Lenders predict 7% fall in house prices in 2008

Falling down house

House prices will fall by 7% in 2008 as restricted mortgage lending continues to freeze the housing market, mortgage lenders have predicted.

Trade body the Council of Mortgage Lenders (CML) has revised its previous forecast of 1% falls in light of the slowdown in lending and house sales.

Forecasts for how house prices will look at the end of 2008 have varied wildly, with economists such as Morgan Stanley’s David Miles suggesting a 20% fall over the next two years. And housing minister Caroline Flint was recently left red faced after a sharp-eyed photographer snapped a briefing note she was carrying that stated prices would fall by up to 10% “at best”.

The CML, which represents lenders in the UK, says lending was down by 16% in Easter from April last year.

As a result of less lending, it now believes house prices will by 7% lower at the end of the year than at the end of 2007. It also expects the number of properties bought and sold to reduce by 35% throughout 2008.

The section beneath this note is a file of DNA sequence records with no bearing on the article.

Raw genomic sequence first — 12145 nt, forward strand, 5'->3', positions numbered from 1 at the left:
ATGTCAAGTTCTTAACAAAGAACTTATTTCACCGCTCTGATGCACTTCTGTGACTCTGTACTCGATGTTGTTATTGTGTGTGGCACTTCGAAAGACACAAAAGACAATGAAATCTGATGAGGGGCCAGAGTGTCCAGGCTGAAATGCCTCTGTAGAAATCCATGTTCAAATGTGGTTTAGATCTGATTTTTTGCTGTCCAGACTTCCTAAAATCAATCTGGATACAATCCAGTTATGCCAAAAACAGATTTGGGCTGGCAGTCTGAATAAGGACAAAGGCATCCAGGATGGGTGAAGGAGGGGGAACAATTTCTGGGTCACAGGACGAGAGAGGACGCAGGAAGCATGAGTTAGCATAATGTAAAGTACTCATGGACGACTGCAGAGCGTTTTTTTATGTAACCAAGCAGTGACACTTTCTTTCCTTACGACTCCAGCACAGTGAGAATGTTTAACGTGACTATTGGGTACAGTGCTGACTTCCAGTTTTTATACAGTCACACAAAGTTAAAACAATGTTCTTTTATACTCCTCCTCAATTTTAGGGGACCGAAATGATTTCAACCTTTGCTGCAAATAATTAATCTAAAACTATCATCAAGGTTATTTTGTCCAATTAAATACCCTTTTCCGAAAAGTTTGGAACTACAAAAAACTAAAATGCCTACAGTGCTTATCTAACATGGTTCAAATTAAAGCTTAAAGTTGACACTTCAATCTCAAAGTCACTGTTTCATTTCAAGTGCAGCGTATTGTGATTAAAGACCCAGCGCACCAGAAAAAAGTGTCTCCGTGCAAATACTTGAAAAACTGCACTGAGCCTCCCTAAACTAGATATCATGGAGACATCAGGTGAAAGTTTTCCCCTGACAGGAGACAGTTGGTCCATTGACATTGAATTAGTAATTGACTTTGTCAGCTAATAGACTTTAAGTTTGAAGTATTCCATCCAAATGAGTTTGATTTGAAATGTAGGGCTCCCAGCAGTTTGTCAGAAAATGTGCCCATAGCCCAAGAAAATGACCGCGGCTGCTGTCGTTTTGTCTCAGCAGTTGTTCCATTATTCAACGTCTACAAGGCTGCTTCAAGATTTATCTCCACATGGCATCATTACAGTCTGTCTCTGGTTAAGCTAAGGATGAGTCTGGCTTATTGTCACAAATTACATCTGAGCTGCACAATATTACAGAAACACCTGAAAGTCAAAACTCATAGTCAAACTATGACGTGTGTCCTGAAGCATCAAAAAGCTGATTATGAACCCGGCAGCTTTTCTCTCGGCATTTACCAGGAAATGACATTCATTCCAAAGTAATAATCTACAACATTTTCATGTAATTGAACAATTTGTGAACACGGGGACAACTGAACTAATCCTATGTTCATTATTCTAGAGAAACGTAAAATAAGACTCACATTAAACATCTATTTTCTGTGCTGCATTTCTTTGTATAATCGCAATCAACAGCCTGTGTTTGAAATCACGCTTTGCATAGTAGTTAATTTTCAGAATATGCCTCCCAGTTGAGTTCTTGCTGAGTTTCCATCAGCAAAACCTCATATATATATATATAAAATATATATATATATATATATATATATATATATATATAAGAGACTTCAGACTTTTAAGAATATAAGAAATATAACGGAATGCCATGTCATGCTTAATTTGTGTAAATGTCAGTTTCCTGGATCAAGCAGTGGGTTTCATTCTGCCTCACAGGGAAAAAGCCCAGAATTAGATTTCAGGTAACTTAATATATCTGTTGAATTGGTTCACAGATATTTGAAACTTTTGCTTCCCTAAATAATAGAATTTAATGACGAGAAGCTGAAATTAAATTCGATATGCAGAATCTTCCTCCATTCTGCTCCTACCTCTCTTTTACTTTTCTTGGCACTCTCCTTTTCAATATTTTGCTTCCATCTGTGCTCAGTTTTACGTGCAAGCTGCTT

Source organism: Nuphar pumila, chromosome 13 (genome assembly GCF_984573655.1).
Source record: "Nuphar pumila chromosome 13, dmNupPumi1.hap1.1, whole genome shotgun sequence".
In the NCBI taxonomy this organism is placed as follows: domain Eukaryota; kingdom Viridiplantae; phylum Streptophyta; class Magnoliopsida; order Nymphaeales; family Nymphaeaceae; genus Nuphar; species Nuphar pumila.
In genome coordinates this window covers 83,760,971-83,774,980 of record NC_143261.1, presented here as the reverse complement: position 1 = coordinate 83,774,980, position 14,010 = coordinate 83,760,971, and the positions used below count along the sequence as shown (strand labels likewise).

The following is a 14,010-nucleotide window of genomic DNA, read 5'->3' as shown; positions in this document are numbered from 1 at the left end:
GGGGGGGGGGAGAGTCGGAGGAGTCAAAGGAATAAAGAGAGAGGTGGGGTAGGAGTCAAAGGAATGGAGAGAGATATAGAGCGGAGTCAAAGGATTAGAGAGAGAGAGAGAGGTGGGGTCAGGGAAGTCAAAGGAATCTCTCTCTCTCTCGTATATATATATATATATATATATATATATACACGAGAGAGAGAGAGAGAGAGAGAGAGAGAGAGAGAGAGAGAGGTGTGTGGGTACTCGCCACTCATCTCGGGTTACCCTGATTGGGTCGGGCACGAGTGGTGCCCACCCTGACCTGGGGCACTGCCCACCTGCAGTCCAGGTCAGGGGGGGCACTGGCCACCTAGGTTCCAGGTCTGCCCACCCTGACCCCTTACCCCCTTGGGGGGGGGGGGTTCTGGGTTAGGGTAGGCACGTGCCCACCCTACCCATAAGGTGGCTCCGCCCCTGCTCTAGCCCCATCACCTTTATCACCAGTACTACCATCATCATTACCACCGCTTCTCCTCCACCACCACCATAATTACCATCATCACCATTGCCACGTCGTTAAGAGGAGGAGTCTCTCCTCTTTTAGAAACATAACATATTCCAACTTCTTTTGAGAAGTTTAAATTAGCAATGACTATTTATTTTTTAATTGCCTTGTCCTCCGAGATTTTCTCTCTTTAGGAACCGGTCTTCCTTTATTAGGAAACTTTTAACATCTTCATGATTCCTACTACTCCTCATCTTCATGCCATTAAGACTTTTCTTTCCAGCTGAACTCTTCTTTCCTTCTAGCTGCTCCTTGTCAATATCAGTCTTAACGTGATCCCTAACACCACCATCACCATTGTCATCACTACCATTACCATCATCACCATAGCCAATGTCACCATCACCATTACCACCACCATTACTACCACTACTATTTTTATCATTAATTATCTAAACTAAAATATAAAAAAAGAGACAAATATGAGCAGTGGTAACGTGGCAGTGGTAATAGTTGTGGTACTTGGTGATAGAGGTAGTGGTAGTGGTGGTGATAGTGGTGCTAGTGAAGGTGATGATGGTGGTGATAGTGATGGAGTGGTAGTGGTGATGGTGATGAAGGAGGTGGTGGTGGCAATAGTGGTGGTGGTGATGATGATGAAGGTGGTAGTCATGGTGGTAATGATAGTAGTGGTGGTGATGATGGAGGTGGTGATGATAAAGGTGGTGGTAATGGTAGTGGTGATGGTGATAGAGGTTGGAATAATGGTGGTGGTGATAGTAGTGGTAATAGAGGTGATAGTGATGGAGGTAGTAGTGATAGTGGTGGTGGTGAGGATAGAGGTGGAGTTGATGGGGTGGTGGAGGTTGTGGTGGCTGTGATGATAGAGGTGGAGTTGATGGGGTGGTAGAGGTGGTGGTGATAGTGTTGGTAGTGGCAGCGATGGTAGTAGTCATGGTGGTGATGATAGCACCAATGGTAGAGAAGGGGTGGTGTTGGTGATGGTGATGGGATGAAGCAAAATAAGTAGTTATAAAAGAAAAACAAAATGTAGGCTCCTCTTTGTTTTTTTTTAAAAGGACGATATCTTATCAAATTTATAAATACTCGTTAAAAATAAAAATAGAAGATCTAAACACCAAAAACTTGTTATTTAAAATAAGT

And despite barely veiled hints from the Bank of England that rising inflation means interest rate cuts are off the cards, the CML believes the base rate will end the year at 4.75%.

Notes from the Monetary Policy Committee’s May meeting on interest rates shows eight members voted for rates to remain at 5%, while one member voted for a 0.25% cut.

The notes show the Committee felt that rising inflation ruled out interest rate cuts. And while it was acknowledged that the economy was likely to slow, it judged this was necessary for inflation to return to its 2% target in around two-years time.

Michael Coogan, director general of the CML, says: “Over the next few months, lending volumes will get worse before they get better. The market is still very uncertain, but lenders are working hard to ensure that borrowers coming off fixed rates remain on track, that arrears and repossessions are minimised, and that pricing is as attractive as they can make it in a market where they must manage the demand for lending with caution.”

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